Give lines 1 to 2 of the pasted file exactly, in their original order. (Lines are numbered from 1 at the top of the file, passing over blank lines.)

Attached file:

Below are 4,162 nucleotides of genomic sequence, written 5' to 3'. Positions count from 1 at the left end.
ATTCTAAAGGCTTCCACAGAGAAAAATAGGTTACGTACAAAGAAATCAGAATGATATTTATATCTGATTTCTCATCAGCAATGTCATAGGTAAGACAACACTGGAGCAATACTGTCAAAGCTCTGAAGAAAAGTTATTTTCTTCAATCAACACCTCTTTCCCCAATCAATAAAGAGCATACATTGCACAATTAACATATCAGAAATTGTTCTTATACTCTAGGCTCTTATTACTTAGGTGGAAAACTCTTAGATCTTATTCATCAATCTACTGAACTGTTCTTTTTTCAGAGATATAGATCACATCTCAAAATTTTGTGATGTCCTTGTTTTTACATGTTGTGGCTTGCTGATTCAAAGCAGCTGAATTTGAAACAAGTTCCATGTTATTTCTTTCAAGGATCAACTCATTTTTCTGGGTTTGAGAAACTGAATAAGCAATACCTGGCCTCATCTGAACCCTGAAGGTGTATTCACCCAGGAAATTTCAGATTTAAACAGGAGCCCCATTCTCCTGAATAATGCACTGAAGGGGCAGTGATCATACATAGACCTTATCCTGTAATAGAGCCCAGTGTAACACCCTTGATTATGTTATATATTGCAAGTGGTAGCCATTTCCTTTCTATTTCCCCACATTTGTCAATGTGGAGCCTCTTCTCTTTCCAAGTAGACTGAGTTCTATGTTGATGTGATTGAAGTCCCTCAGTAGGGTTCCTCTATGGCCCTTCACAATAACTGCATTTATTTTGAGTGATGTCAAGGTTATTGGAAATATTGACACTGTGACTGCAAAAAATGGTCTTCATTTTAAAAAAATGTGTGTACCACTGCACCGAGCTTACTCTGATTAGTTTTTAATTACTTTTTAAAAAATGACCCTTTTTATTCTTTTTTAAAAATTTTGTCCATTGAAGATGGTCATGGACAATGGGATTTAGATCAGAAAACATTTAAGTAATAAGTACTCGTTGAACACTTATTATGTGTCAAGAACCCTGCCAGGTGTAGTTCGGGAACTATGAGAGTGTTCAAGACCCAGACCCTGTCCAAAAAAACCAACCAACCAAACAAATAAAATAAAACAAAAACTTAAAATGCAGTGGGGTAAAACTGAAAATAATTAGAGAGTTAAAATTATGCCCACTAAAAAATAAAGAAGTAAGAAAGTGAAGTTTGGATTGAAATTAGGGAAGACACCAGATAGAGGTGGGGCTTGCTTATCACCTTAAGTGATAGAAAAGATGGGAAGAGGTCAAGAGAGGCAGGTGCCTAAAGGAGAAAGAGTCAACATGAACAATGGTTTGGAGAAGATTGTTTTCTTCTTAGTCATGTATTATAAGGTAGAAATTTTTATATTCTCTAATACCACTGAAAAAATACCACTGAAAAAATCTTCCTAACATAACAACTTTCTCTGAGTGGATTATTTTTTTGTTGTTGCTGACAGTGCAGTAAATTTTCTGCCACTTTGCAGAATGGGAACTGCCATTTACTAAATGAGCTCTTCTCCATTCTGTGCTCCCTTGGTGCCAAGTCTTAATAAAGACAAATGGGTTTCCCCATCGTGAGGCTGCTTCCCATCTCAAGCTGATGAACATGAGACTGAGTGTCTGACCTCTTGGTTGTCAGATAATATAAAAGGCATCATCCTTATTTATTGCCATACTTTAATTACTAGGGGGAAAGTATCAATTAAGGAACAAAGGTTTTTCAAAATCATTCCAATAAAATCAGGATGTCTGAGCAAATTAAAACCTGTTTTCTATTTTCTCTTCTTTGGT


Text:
Below are 4,162 nucleotides of genomic sequence, written 5' to 3'. Positions count from 1 at the left end.
ATTCTAAAGGCTTCCACAGAGAAAAATAGGTTACGTACAAAGAAATCAGAATGATATTTATATCTGATTTCTCATCAGCAATGTCATAGGTAAGACAACACTGGAGCAATACTGTCAAAGCTCTGAAGAAAAGTTATTTTCTTCAATCAACACCTCTTTCCCCAATCAATAAAGAGCATACATTGCACAATTAACATATCAGAAATTGTTCTTATACTCTAGGCTCTTATTACTTAGGTGGAAAACTCTTAGATCTTATTCATCAATCTACTGAACTGTTCTTTTTTCAGAGATATAGATCACATCTCAAAATTTTGTGATGTCCTTGTTTTTACATGTTGTGGCTTGCTGATTCAAAGCAGCTGAATTTGAAACAAGTTCCATGTTATTTCTTTCAAGGATCAACTCATTTTTCTGGGTTTGAGAAACTGAATAAGCAATACCTGGCCTCATCTGAACCCTGAAGGTGTATTCACCCAGGAAATTTCAGATTTAAACAGGAGCCCCATTCTCCTGAATAATGCACTGAAGGGGCAGTGATCATACATAGACCTTATCCTGTAATAGAGCCCAGTGTAACACCCTTGATTATGTTATATATTGCAAGTGGTAGCCATTTCCTTTCTATTTCCCCACATTTGTCAATGTGGAGCCTCTTCTCTTTCCAAGTAGACTGAGTTCTATGTTGATGTGATTGAAGTCCCTCAGTAGGGTTCCTCTATGGCCCTTCACAATAACTGCATTTATTTTGAGTGATGTCAAGGTTATTGGAAATATTGACACTGTGACTGCAAAAAATGGTCTTCATTTTAAAAAAATGTGTGTACCACTGCACCGAGCTTACTCTGATTAGTTTTTAATTACTTTTTAAAAAATGACCCTTTTTATTCTTTTTTAAAAATTTTGTCCATTGAAGATGGTCATGGACAATGGGATTTAGATCAGAAAACATTTAAGTAATAAGTACTCGTTGAACACTTATTATGTGTCAAGAACCCTGCCAGGTGTAGTTCGGGAACTATGAGAGTGTTCAAGACCCAGACCCTGTCCAAAAAAACCAACCAACCAAACAAATAAAATAAAACAAAAACTTAAAATGCAGTGGGGTAAAACTGAAAATAATTAGAGAGTTAAAATTATGCCCACTAAAAAATAAAGAAGTAAGAAAGTGAAGTTTGGATTGAAATTAGGGAAGACACCAGATAGAGGTGGGGCTTGCTTATCACCTTAAGTGATAGAAAAGATGGGAAGAGGTCAAGAGAGGCAGGTGCCTAAAGGAGAAAGAGTCAACATGAACAATGGTTTGGAGAAGATTGTTTTCTTCTTAGTCATGTATTATAAGGTAGAAATTTTTATATTCTCTAATACCACTGAAAAAATACCACTGAAAAAATCTTCCTAACATAACAACTTTCTCTGAGTGGATTATTTTTTTGTTGTTGCTGACAGTGCAGTAAATTTTCTGCCACTTTGCAGAATGGGAACTGCCATTTACTAAATGAGCTCTTCTCCATTCTGTGCTCCCTTGGTGCCAAGTCTTAATAAAGACAAATGGGTTTCCCCATCGTGAGGCTGCTTCCCATCTCAAGCTGATGAACATGAGACTGAGTGTCTGACCTCTTGGTTGTCAGATAATATAAAAGGCATCATCCTTATTTATTGCCATACTTTAATTACTAGGGGGAAAGTATCAATTAAGGAACAAAGGTTTTTCAAAATCATTCCAATAAAATCAGGATGTCTGAGCAAATTAAAACCTGTTTTCTATTTTCTCTTCTTTGGT